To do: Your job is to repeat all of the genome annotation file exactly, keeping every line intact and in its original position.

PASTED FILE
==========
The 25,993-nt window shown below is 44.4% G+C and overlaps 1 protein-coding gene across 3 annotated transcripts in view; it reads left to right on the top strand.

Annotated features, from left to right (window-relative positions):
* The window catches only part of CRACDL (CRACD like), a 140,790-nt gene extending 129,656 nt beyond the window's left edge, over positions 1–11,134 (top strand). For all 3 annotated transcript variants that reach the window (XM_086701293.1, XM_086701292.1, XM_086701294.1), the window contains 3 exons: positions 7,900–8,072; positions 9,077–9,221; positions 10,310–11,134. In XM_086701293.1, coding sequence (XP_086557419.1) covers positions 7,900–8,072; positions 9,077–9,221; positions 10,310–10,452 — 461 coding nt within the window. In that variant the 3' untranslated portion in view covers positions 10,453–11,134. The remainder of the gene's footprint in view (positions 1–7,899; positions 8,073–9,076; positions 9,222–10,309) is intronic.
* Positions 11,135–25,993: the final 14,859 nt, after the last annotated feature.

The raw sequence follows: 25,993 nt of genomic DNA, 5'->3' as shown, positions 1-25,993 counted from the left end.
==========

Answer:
The 25,993-nt window shown below is 44.4% G+C and overlaps 1 protein-coding gene across 3 annotated transcripts in view; it reads left to right on the top strand.

Annotated features, from left to right (window-relative positions):
* The window catches only part of CRACDL (CRACD like), a 140,790-nt gene extending 129,656 nt beyond the window's left edge, over positions 1–11,134 (top strand). For all 3 annotated transcript variants that reach the window (XM_086701293.1, XM_086701292.1, XM_086701294.1), the window contains 3 exons: positions 7,900–8,072; positions 9,077–9,221; positions 10,310–11,134. In XM_086701293.1, coding sequence (XP_086557419.1) covers positions 7,900–8,072; positions 9,077–9,221; positions 10,310–10,452 — 461 coding nt within the window. In that variant the 3' untranslated portion in view covers positions 10,453–11,134. The remainder of the gene's footprint in view (positions 1–7,899; positions 8,073–9,076; positions 9,222–10,309) is intronic.
* Positions 11,135–25,993: the final 14,859 nt, after the last annotated feature.

The raw sequence follows: 25,993 nt of genomic DNA, 5'->3' as shown, positions 1-25,993 counted from the left end.